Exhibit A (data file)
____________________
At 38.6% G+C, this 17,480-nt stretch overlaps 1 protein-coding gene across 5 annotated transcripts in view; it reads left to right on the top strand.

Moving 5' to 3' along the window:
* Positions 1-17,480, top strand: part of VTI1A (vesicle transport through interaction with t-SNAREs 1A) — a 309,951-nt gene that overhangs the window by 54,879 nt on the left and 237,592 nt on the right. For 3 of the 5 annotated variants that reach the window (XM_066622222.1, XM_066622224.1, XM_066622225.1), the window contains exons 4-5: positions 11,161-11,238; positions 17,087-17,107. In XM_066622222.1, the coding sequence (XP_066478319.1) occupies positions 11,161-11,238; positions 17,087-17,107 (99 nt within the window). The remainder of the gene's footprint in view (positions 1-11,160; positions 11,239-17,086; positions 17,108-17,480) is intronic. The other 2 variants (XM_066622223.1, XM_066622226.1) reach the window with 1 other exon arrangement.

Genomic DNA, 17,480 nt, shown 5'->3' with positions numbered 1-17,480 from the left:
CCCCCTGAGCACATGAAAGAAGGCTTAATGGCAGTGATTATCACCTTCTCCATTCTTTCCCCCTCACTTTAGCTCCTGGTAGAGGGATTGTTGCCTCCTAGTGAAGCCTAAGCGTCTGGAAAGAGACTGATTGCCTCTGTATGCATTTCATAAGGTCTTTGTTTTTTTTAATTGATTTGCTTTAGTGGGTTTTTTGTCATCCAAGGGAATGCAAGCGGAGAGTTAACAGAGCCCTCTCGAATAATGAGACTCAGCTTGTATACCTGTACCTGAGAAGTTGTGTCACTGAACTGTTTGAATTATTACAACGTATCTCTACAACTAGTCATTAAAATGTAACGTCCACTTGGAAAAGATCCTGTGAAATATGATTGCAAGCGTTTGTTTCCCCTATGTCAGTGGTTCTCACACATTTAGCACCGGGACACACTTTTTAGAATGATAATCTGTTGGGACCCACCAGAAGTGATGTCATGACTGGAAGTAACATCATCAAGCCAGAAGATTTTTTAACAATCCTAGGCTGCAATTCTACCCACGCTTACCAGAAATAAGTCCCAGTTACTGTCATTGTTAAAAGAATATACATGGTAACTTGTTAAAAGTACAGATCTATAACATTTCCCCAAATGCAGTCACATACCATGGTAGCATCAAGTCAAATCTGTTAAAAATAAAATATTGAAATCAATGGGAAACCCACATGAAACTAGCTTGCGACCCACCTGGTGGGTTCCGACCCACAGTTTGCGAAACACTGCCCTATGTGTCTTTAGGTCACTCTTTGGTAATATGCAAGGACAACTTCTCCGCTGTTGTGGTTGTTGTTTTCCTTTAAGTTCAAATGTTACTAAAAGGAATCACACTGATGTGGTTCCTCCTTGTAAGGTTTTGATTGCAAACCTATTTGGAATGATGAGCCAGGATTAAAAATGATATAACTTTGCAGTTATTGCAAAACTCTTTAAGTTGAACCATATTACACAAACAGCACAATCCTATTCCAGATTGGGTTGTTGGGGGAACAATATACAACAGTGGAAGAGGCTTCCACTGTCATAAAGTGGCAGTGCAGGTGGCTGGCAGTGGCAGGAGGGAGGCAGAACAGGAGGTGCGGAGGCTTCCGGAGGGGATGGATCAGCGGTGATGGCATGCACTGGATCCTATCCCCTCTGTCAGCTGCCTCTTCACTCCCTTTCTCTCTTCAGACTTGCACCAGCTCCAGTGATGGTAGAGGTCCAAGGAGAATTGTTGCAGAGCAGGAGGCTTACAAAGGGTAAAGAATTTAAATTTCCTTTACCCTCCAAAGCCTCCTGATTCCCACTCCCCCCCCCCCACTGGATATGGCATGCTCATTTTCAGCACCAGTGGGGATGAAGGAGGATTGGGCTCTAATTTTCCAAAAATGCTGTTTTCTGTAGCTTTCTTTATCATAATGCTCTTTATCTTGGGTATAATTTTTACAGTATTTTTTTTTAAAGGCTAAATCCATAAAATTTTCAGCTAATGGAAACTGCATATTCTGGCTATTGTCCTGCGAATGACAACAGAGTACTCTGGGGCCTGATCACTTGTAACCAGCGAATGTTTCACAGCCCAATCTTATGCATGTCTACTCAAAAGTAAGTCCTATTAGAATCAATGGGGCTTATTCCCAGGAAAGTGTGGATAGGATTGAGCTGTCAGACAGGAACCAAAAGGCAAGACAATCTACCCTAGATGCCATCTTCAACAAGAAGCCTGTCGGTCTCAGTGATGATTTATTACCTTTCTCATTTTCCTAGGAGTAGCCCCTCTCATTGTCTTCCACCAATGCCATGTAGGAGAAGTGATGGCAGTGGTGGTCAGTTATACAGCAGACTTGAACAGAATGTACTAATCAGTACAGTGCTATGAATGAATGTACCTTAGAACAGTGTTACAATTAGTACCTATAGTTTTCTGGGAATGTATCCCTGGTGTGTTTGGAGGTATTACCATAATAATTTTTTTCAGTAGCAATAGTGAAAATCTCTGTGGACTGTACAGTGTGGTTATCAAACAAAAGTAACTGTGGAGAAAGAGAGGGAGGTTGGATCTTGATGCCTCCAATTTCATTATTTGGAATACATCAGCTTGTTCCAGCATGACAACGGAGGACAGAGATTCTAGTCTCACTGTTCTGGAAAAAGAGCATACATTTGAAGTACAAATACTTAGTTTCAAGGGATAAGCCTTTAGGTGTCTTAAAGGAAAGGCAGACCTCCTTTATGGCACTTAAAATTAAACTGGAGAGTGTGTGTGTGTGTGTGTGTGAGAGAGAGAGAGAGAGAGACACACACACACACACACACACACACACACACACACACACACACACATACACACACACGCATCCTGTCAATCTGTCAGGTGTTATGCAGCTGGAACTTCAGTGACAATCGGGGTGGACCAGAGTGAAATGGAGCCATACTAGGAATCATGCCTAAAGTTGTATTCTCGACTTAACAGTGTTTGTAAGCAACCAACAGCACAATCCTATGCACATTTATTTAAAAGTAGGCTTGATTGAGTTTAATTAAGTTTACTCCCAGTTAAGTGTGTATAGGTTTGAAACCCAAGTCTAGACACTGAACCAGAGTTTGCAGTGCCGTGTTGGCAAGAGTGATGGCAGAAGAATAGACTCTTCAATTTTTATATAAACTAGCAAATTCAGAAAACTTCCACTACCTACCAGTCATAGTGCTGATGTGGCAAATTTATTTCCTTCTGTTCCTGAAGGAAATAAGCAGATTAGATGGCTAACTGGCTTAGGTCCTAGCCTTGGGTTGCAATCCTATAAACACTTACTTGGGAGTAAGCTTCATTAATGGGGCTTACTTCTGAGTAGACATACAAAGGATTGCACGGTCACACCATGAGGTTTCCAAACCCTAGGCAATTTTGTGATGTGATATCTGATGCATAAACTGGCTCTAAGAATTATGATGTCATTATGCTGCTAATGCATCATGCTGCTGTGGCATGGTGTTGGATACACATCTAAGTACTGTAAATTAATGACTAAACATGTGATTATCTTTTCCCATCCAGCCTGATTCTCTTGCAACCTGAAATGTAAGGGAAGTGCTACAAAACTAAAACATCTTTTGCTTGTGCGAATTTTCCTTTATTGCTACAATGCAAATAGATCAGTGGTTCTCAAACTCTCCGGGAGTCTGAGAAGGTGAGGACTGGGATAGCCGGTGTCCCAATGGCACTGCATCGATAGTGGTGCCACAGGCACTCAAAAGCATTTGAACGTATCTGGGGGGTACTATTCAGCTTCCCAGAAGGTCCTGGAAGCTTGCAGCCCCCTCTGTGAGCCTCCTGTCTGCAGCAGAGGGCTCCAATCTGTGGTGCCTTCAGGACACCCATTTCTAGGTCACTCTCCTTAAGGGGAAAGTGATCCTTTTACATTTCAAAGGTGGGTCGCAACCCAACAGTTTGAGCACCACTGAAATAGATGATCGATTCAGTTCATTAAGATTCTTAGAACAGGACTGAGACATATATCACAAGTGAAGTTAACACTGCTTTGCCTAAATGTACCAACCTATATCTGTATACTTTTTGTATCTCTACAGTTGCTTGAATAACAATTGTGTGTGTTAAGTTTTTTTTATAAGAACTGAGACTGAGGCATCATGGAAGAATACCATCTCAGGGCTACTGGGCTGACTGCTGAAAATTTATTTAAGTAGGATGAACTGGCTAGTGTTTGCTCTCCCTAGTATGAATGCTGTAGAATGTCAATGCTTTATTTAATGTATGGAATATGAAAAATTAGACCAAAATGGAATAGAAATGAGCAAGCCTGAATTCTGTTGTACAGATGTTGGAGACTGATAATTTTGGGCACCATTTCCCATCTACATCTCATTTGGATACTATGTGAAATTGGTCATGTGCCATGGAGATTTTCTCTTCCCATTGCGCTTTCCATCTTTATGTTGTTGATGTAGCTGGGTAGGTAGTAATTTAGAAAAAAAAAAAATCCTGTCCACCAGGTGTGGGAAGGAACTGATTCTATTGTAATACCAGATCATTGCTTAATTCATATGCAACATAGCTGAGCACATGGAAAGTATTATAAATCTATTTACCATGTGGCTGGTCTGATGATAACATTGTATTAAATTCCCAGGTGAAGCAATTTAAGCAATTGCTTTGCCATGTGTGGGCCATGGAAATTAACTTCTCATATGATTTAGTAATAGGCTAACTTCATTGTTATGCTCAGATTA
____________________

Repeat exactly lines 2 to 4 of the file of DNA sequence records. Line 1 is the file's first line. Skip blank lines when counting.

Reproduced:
Moving 5' to 3' along the window:
* Positions 1-17,480, top strand: part of VTI1A (vesicle transport through interaction with t-SNAREs 1A) — a 309,951-nt gene that overhangs the window by 54,879 nt on the left and 237,592 nt on the right. For 3 of the 5 annotated variants that reach the window (XM_066622222.1, XM_066622224.1, XM_066622225.1), the window contains exons 4-5: positions 11,161-11,238; positions 17,087-17,107. In XM_066622222.1, the coding sequence (XP_066478319.1) occupies positions 11,161-11,238; positions 17,087-17,107 (99 nt within the window). The remainder of the gene's footprint in view (positions 1-11,160; positions 11,239-17,086; positions 17,108-17,480) is intronic. The other 2 variants (XM_066622223.1, XM_066622226.1) reach the window with 1 other exon arrangement.

Genomic DNA, 17,480 nt, shown 5'->3' with positions numbered 1-17,480 from the left: